Tutorial Date 6/4/06
The tired traveler always needs a place to stay between cities. Why pitch a tent when you can grab your supplies at Joe’s, repair the chink in the armor at Too Many Rivets and then get in a few chance games, darts and the finest ale in the land at the Double Deuce. You know your safe because of the local enforcer with the mullet watching over the place. Then you can top it off with a good nights sleep upstairs.
Well this idea was hatched while I was reading and learning about the IK world with my friend Ra. The thought of a Roadhouse sounded cool because you can build so many other things to compliment it. Well Ra knew quit a bit about the subject so the idea was born. The idea of putting it on the Privateer Press forum was to get input and get to know some of the fellow terrain junkies. There was a large amount of input that was received and I got to know some people along the way. Thanks to all those who added to this project.
Doors, Hanging Signs, Painting, Shingles, Stonework, Windows
The first thing we needed to do was build the structure which was constructed out of foam core and attached to quarter inch Masonite.
It needed to be in three pieces so work could be done on the inside if needed. It was decided to not build any inside rooms because it cannot truly be done to scale. Whenever I have made rooms for a building it has always been with a separate piece so you can have it to scale and sometimes a little bit bigger to accommodate stands.
The smoke stacks needed to be put in place before anything else could be done. Think of it like a real house, you do the structural work first before the finish work. The windows were done by creating a stenciling process with styrene glued to foam core. I wanted to see if this process would work because I know there are other processes you can use. The glass was then glued in place between small strips of balsa wood.
The woodwork was next in the process. Cutting the shingles and applying them was probably the longest step in the process. This was all done using balsa wood. Lines were made on the roof so there were reference marks to keep the shingles in a relative uniform look. The doors were made from solid pieces of balsa and then scoring lines in them to simulate wood planks. The hinges are made from styrene. The rivets are made from melting spare sprus and stretching them. The rivets were then glued on and cut after drying.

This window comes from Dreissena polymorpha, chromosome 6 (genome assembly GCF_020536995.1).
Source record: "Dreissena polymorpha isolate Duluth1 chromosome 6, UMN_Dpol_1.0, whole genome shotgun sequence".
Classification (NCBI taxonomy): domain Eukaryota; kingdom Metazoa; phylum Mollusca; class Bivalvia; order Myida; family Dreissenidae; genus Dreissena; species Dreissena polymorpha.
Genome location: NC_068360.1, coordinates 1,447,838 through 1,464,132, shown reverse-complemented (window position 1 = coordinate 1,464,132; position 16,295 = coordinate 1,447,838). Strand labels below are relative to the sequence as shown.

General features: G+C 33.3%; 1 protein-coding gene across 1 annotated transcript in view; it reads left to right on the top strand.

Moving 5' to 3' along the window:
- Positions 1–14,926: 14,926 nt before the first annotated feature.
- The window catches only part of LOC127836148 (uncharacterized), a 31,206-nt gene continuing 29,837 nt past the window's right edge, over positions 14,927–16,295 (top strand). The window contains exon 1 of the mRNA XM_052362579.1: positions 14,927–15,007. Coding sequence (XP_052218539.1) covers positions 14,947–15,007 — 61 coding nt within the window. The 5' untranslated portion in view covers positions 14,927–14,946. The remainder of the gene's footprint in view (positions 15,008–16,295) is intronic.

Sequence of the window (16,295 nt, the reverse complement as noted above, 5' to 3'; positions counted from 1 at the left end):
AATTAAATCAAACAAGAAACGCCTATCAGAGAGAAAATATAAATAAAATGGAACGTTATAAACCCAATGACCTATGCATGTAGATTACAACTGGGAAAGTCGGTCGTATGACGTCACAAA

Before I began painting I applied joint compound to the bottom level so it had time to dry so the stonework could be carved into it. I wanted a warm feel to the Roadhouse so it was painted in browns. The shingles have a dark brown coat with a dry brush of tan and then lightly dry brushed with a light gray. The ‘mold’ look was done by dry brushing green in selective places and then gluing ground turf to the selected areas.
It was decided to carve to stone instead of using prefabricated molds. This allowed a more random look to the structure. Lighter painted rocks were the final choice and some of the same colors were used in the rocks that were used in the wood to tie the two together. Kanuck on the forum gave a lot of specific input along the way that had a lot of influence especially with the rockwork.
Now it was time to do the groundwork. The wagon tracks were suggested to me by Pancreasboy on the Privateer Press forum. It was done by using toilet paper and white glue. After the glue and toilet paper were applied a piece of thick styrene was used to make the tracks while it was still wet. After it was dried and painted the mud effect was done by using Envirotex.
The signage was made by ‘Nobody’ and the names came from some individuals on the forum; I-am-Robot came up with ‘Joe’s’, Bedrock Bully came up with the ‘Double Deuce’ and Wewantthefunk came up with ‘Too many rivets’.
This will be a piece that I will add to from time to time after this. If you have specific question please ask, I would be more than happy to help. This is a brief tutorial because several points were covered on the forum. Thanks again for all those who made suggestion, complimented the work and gave encouragement along the way.